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Learn Eleventy From Scratch

The latest edition of Andy Bell‘s Piccalilli landed in my inbox this morning with a sweet offer: preorder Andy‘s course on learning Eleventy from scratch at a third of the price. Why the plug? No, not sponsorships or anything like that. I just happen to hear a heckuva lot about Eleventy these days. Like how we can use it with Google Sheets as a pseudo-CMS. Or how it can be a key component of an emergency website kit. I Read article

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CSS Findings From The New Facebook Design

Ahmad Shadeed digs around the new Facebook‘s front-end code. One that stood out to me: .element { inset: 4px 0; /* Which is equivalent to: top: 4px, bottom: 4px, left: 0, right: 0 */ } Whaaat? This is the first I‘ve heard of the inset property. Ahmad said he saw it working in Chrome 80, but it definitely isn‘t for me (nor Safari). It does in Firefox though. Chrome 80 and Firefox 75 It‘s shorthand for top/left/ Read a

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How to Re-Create a Nifty Netflix Animation in CSS

The design for Netflix‘s browse page has remained pretty similar for a few years now. One mainstay component is the preview slider that allows users to scroll through content and hover on items to see a preview. One unique characteristic of the UI is its hover behavior. When a show preview expands on hover, the cards next to it are pushed outward so that they don‘t overlap. Like this: It‘s like Bill Murray and Brad Pitt are figh

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A Grid of Logos in Squares

Let‘s build a literal grid of squares, and we‘ll put the logos of some magazines centered inside each square. I imagine plenty of you have had to build a logo grid before. You can probably already picture it: an area of a site that lists the donors, sponsors, or that is showing off all the big fancy companies that use some product. Putting the logos into squares is a decent way of handling it, as it forces some clean structure Read a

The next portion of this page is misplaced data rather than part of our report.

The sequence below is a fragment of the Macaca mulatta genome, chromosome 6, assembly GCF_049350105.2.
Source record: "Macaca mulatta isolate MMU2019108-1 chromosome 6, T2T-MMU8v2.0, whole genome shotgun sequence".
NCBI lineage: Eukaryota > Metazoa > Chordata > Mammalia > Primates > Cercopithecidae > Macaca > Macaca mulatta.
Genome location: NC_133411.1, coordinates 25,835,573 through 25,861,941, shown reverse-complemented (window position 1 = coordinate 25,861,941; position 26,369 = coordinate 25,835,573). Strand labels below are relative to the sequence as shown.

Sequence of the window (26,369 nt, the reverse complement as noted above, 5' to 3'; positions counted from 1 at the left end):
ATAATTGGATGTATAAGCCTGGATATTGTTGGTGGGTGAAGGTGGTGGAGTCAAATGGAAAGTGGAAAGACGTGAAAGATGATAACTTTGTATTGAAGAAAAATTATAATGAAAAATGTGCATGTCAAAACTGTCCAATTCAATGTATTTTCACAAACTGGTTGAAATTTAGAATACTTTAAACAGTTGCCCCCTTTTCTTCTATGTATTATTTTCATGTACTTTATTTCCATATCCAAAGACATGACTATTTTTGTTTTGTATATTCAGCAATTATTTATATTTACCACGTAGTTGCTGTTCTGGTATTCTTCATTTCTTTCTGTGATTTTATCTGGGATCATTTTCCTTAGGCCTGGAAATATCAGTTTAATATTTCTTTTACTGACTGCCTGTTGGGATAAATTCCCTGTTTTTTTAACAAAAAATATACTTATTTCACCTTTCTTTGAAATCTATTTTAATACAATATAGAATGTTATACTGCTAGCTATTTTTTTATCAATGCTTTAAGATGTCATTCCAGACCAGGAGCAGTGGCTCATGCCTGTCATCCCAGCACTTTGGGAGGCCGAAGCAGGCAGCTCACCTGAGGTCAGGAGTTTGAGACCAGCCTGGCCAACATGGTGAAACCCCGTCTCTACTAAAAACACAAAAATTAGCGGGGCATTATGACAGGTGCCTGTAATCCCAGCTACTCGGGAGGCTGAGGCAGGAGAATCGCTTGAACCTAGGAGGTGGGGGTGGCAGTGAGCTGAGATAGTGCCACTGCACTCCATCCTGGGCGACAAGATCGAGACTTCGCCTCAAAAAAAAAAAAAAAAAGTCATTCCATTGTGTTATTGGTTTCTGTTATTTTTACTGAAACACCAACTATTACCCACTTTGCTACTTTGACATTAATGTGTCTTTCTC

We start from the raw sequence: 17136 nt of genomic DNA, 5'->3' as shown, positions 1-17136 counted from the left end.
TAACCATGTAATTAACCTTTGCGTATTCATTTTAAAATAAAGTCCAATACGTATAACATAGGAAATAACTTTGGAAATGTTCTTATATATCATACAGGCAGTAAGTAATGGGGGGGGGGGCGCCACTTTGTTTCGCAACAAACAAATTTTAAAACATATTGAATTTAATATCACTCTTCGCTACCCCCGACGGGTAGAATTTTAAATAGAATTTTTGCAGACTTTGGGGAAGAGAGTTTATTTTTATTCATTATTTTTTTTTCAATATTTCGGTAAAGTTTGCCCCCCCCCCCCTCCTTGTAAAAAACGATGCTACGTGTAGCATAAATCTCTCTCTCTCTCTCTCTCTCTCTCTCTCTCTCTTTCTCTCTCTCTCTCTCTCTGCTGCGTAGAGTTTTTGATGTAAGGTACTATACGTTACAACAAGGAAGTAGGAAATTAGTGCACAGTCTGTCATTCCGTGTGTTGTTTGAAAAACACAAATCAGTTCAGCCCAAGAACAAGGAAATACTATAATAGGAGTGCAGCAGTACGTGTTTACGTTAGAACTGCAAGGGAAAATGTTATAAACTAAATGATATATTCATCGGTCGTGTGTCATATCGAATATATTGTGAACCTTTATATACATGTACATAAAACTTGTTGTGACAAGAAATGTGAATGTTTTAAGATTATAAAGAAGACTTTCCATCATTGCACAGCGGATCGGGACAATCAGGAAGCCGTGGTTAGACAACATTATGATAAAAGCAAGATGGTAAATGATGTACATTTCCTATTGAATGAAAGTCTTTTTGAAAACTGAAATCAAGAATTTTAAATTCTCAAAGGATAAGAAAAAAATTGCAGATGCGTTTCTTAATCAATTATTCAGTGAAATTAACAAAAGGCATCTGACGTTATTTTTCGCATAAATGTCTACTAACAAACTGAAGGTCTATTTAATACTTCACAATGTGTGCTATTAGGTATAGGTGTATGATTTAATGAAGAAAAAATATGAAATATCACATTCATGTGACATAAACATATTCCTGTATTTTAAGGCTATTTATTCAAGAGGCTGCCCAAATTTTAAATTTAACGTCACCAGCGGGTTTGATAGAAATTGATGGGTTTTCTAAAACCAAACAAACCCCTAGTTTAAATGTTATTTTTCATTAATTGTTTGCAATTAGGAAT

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Continuous Deployments for WordPress Using GitHub Actions

Continuous Integration (CI) workflows are considered a best practice these days. As in, you work with your version control system (Git), and as you do, CI is doing work for you like running tests, sending notifications, and deploying code. That last part is called Continuous Deployment (CD). But shipping code to a production server often requires paid services. With GitHub Actions, Continuous Deployment is free for everyone. Let‘s explore h

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CSS-Only Marquee Effect

You make sure the text is more than twice the width of the screen, then use negative translate animations to do the marquee movement. You‘ll probably want to aria-hidden all but one of them if you need to duplicate the text. Or, you could use a very clever CSS trick to duplicate the text using text-shadow. Nice to see prefers-reduced-motion in there stopping the effect when it should be. Direct Link to Article Permalink Read article C

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Some Typography Links

I just can‘t stop bookmarking great links related to typography. I‘m afraid I‘m going to have to subject you, yet again, to a bunch of them all grouped up. So those of you that care about web type stuff, enjoy. I know there are lots of good reasons to be excited about variable fonts. The design possibilities of endless variations in one file is chief among them. But I remain the most excited about the performance benefits. Havi

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Google‘s Technical Writing Guide

It‘s good! I‘ve written up my advice (sprinkled with great advice from others), but this is way more straightforward nuts-and-bolts training on technical writing. It‘s structured like an actual course, with exercises along the way. I‘m far from an expert here. But between Geoff and I, we end up doing a lot of technical article editing for the sake of clarity. Comedy writers seek the funniest results, horror writers striv